With a possible total length up to 5 m (16 ft) and a maximum weight of over 300 kg (660 lb), the wels catfish is the largest true freshwater fish (as opposed to anadromous or catadromous) in its region (Europe and parts of Asia). However, such lengths are rare and were hard to prove during the last century, but there is a somewhat credible report from the 19th century of a wels catfish of this size. Brehms Tierleben cites Heckl's and Kner's old reports from the Danube about specimens 3 m (9.8 ft) long and 200–250 kg (440–550 lb) in weight, and Vogt's 1894 report of a specimen caught in Lake Biel which was 2.2 m (7 ft 3 in) long and weighed 68 kg (150 lb). In 1856, K. T. Kessler wrote about specimens from the Dnieper River which were over 5 m (16 ft) long and weighed up to 400 kg (880 lb).
Most wels catfish are about 1.3–1.6 m (4 ft 3 in–5 ft 3 in) long; fish longer than 2 m (6 ft 7 in) are a rarity. At 1.5 m (4 ft 11 in) they can weigh 15–20 kg (33–44 lb) and at 2.2 m (7 ft 3 in) they can weigh 65 kg (143 lb).
Only under exceptionally good living circumstances can the wels catfish reach lengths of more than 2 m (6 ft 7 in), as with the record wels catfish of Kiebingen (near Rottenburg, Germany), which was 2.49 m (8 ft 2 in) long and weighed 89 kg (196 lb). This giant was surpassed by some even larger specimens from Poland (2,61 m. 109 kg.), the former Soviet states (the Dnieper River in Ukraine, the Volga River in Russia and the Ili River in Kazakhstan), France, Spain (in the Ebro), Italy (in the Po, where a record 2.78m long wels catfish was caught, and Arno), Serbia (in Gruža Lake, where a 2.4 m (7 ft 10 in) long wels catfish weighing 117 kg (258 lb) was caught on 21 June 2018.), and Greece, where this fish was released a few decades ago. Greek wels grow well thanks to the mild climate, lack of competition, and good food supply.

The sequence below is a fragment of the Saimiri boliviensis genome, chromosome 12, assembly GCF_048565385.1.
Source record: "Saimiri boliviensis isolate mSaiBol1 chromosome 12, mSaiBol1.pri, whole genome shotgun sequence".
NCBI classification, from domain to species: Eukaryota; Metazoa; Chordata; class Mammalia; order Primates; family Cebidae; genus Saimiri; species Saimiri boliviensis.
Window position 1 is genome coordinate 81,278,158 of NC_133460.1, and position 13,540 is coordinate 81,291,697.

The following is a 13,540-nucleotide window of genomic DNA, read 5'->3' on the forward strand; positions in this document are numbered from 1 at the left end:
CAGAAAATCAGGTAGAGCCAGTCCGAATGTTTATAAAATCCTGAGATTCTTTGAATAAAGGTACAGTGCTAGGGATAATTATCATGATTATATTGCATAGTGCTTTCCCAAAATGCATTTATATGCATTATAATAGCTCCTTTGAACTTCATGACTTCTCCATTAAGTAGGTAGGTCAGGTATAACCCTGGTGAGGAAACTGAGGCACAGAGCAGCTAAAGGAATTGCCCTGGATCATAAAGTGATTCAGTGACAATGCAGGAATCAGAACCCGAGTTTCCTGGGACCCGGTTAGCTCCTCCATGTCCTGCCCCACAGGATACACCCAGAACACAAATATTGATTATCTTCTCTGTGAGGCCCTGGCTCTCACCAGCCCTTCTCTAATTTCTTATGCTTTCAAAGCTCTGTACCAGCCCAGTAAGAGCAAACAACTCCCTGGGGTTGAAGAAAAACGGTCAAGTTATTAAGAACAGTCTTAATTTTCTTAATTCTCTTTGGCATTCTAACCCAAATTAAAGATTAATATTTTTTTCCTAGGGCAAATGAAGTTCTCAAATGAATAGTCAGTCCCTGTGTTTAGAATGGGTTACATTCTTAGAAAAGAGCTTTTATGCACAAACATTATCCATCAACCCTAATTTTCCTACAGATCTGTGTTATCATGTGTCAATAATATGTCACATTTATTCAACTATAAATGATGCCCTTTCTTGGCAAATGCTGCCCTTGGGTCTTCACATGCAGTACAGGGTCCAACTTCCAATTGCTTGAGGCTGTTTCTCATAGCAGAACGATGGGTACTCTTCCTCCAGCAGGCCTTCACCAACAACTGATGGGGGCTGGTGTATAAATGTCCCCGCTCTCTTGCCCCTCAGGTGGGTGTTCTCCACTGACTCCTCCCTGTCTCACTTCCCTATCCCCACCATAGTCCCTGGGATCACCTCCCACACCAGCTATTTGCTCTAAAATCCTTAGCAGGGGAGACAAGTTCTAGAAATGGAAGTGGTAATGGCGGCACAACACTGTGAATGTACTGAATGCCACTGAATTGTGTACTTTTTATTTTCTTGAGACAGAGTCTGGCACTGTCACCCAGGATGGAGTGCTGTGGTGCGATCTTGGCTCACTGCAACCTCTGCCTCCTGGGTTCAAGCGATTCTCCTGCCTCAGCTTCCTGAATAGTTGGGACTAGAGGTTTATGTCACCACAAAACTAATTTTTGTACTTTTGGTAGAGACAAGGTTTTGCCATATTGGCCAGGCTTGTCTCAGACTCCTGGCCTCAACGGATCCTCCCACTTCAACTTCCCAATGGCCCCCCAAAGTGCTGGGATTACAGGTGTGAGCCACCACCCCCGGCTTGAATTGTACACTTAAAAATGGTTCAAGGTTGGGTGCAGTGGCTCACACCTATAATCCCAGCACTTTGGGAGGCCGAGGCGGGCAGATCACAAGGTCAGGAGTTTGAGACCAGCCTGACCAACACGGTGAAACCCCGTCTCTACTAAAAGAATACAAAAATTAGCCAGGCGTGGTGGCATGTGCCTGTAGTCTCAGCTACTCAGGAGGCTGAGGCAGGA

Wels have also been observed thriving in the cooling pond of the damaged Chernobyl Nuclear Power Plant. Although believed by tourists to have mutated into large sizes as a result of radioactive fallout, in reality the fish are growing to such proportions due to the absence of humans, hunting and fishing having been outlawed in the exclusion zone following the accident.
The largest accurate weight was 144 kg (317 lb) for a 2.78 m (9 ft 1 in) long specimen from the Po Delta in Italy.
Exceptionally large specimens are rumored to attack humans in rare instances, a claim investigated by extreme angler Jeremy Wade in an episode of the Animal Planet television series River Monsters following his capture of three fish, two of about 66 kg (145 lb) and one of 74 kg (164 lb), of which two attempted to attack him following their release. A report in the Austrian newspaper Der Standard on 5 August 2009, mentions a wels catfish dragging a fisherman near Győr, Hungary, under water by his right leg after the man attempted to grab the fish in a hold. The man barely escaped with his life from the fish, which must have weighed over 100 kg (220 lb), according to him.